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HMRC defends tax benefits as 'common practice'

HM Revenue and Customs (HMRC) has insisted that the tax benefits enjoyed by top civil servants were past of a scheme that is "quite a common practice by employers".

Responding to the Daily Telegraph's report, the department said:

We can't discuss individual cases. However, cars provided by an employer that are available for employee use are a benefit in kind for the employee and are taxable. These rules have been in place for 37 years.

Employers may choose to pay the tax due on the benefit. If so any such payment will constitute an additional benefit - which will also be taxable on the employee.

This is quite a common practice by employers and is a matter between employer and employee. HMRC makes sure all the tax due is paid.

– HM Revenue and Customs (HMRC)


Tory MP: Whitehall perks out of line with private sector

A senior Conservative MP has criticised the reported tax bill benefits enjoyed by senior civil servants in Whitehall.

Most taxpayers would be surprised to find that this sort of thing is tax-free. These are out of line with what one would expect from the way people in the private sector are treated

Taxpayers are already paying a lot for these people, I don't think they would be expecting to dig into their pocket to pay for the tax on the benefit as well.

– Richard Bacon, Tory member of the Commons Public Accounts Committee

Report: Public funds used for top civil servants' tax bills

Sir Jeremy Heywood's use of a chauffeur-driven Toyota Prius reportedly cost taxpayers £172,100 over the past two years. Credit: John Stillwell/PA Wire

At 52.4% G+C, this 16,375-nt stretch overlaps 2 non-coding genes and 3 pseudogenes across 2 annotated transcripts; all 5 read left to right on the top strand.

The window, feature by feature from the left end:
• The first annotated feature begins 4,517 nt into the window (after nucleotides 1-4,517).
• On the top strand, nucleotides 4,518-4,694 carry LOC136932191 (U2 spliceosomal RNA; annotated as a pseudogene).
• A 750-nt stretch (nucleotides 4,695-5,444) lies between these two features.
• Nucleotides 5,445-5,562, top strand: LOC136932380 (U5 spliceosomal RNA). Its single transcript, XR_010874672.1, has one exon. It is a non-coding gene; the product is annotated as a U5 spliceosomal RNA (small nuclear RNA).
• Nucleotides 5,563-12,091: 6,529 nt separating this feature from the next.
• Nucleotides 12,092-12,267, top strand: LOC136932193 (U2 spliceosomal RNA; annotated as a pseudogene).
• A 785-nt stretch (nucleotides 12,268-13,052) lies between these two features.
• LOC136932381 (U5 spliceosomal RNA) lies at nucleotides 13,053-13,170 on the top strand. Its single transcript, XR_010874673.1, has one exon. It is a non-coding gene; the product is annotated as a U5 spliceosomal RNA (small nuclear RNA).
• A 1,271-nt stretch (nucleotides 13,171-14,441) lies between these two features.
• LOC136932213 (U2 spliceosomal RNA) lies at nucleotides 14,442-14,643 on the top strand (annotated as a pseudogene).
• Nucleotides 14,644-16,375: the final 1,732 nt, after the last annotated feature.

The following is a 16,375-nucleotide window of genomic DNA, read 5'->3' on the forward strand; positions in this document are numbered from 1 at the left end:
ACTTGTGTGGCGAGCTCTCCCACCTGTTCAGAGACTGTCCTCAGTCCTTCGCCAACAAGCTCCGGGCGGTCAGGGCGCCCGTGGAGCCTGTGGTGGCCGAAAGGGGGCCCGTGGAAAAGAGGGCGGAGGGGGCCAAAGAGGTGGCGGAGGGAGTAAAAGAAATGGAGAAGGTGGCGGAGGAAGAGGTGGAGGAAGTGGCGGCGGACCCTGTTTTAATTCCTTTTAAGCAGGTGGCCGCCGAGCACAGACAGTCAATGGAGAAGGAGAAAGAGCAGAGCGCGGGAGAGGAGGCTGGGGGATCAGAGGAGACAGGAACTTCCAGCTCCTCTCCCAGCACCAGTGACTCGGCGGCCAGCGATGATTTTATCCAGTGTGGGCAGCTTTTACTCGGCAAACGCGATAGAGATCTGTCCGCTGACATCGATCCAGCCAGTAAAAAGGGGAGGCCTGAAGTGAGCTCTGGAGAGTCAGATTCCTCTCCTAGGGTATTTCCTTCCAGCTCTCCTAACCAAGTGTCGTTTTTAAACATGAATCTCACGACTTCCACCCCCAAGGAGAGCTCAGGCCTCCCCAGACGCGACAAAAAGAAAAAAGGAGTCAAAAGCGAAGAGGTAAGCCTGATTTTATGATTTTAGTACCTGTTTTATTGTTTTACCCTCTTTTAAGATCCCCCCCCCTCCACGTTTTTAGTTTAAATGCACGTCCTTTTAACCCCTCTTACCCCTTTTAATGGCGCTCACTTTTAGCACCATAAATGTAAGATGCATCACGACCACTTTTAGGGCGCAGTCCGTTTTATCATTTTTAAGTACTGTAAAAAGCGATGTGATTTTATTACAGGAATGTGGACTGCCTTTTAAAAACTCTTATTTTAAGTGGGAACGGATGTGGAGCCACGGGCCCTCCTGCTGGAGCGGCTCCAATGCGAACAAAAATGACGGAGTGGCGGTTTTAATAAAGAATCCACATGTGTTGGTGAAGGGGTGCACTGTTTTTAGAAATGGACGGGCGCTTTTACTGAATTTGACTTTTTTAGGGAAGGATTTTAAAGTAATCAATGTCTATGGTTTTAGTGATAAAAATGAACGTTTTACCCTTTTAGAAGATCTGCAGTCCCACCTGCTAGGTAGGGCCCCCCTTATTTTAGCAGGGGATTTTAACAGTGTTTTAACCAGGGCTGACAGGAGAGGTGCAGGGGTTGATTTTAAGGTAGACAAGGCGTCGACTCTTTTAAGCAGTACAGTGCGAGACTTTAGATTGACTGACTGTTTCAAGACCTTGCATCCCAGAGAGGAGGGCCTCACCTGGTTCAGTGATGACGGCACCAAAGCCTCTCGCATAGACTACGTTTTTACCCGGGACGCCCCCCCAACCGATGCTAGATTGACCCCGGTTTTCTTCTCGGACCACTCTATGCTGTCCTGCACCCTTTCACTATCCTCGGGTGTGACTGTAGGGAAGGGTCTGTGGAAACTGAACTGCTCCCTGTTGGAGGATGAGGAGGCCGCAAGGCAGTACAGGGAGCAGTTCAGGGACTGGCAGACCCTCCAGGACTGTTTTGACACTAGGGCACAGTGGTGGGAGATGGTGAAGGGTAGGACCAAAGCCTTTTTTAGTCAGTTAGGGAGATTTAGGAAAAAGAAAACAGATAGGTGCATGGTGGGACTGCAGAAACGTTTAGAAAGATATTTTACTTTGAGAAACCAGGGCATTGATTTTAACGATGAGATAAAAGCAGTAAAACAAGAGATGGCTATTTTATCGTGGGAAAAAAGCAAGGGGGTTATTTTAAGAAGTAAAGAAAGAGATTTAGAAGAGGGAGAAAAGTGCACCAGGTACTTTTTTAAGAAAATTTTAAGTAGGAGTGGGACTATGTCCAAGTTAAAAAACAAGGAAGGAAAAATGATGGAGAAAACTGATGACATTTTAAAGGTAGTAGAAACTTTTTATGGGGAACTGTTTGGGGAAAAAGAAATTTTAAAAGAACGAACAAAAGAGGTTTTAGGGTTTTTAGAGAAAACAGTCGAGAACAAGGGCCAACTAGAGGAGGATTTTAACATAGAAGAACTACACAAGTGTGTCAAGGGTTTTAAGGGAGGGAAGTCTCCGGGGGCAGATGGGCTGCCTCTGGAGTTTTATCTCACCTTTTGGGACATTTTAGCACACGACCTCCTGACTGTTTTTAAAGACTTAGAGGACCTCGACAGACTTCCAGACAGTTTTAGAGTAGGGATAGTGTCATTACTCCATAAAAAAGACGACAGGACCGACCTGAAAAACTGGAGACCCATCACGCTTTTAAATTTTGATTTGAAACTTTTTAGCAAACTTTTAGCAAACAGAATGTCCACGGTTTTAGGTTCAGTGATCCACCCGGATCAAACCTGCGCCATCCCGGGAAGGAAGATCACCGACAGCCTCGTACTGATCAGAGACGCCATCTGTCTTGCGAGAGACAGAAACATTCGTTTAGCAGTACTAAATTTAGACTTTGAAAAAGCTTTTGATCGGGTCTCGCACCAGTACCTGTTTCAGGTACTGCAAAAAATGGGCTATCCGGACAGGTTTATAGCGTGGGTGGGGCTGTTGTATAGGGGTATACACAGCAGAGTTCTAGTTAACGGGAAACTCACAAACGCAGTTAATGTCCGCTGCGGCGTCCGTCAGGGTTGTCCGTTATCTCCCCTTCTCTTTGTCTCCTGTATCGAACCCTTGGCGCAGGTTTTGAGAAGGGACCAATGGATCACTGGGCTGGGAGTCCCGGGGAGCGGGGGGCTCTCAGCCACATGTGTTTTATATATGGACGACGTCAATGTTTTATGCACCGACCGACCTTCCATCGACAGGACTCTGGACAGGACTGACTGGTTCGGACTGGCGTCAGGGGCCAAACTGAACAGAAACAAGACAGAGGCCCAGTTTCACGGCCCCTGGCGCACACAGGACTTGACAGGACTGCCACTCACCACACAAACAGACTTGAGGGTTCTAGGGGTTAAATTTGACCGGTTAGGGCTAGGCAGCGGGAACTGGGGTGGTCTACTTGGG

Some of Britain's top civil servants are enjoying an effective pay boost of up to £30,000 a year by having part of their tax bills paid out of public funds, The Daily Telegraph has reported.

The newspaper said Government departments were paying the taxes on perks such as official cars, first class rail travel and rent-free accommodation.

HM Revenue and Customs (HMRC) said the rules have been in place since the 1970s and insisted taxpayers do not lose out.

The report said those benefiting from the system included the Cabinet Secretary, Sir Jeremy Heywood, the head of NHS England, Sir David Nicholson, and the former head of the Serious Fraud Office, Phillippa Williamson.

Under-performing civil servants may face dismissal

Plans to shake up the way government departments in Whitehall are run could mean that under-performing civil servants lose their jobs.

According to The Independent Ministers are planning to extend performance-related pay. That could see some staff taking a 10 per cent pay cut if they under-perform.

Minister for the Cabinet Office Francis Maude Credit: Press Association